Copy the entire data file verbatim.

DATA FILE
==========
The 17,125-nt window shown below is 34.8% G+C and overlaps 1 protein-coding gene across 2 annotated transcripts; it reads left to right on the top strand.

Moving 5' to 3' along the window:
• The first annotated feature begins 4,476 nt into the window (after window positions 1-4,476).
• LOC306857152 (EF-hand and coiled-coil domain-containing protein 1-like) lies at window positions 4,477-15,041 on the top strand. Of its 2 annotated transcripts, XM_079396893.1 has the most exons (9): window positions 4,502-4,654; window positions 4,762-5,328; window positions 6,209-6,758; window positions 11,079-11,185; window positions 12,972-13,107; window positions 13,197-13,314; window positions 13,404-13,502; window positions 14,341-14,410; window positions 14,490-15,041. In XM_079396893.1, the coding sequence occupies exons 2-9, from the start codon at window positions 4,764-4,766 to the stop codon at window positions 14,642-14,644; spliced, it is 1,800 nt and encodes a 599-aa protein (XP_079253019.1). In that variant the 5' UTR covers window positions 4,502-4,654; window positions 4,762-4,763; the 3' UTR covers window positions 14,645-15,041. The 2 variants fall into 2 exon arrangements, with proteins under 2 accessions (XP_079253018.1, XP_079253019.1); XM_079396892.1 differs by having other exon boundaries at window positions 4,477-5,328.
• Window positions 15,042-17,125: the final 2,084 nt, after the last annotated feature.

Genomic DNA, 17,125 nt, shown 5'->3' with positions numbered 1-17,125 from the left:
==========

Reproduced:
The 17,125-nt window shown below is 34.8% G+C and overlaps 1 protein-coding gene across 2 annotated transcripts; it reads left to right on the top strand.

Moving 5' to 3' along the window:
• The first annotated feature begins 4,476 nt into the window (after window positions 1-4,476).
• LOC306857152 (EF-hand and coiled-coil domain-containing protein 1-like) lies at window positions 4,477-15,041 on the top strand. Of its 2 annotated transcripts, XM_079396893.1 has the most exons (9): window positions 4,502-4,654; window positions 4,762-5,328; window positions 6,209-6,758; window positions 11,079-11,185; window positions 12,972-13,107; window positions 13,197-13,314; window positions 13,404-13,502; window positions 14,341-14,410; window positions 14,490-15,041. In XM_079396893.1, the coding sequence occupies exons 2-9, from the start codon at window positions 4,764-4,766 to the stop codon at window positions 14,642-14,644; spliced, it is 1,800 nt and encodes a 599-aa protein (XP_079253019.1). In that variant the 5' UTR covers window positions 4,502-4,654; window positions 4,762-4,763; the 3' UTR covers window positions 14,645-15,041. The 2 variants fall into 2 exon arrangements, with proteins under 2 accessions (XP_079253018.1, XP_079253019.1); XM_079396892.1 differs by having other exon boundaries at window positions 4,477-5,328.
• Window positions 15,042-17,125: the final 2,084 nt, after the last annotated feature.

Genomic DNA, 17,125 nt, shown 5'->3' with positions numbered 1-17,125 from the left: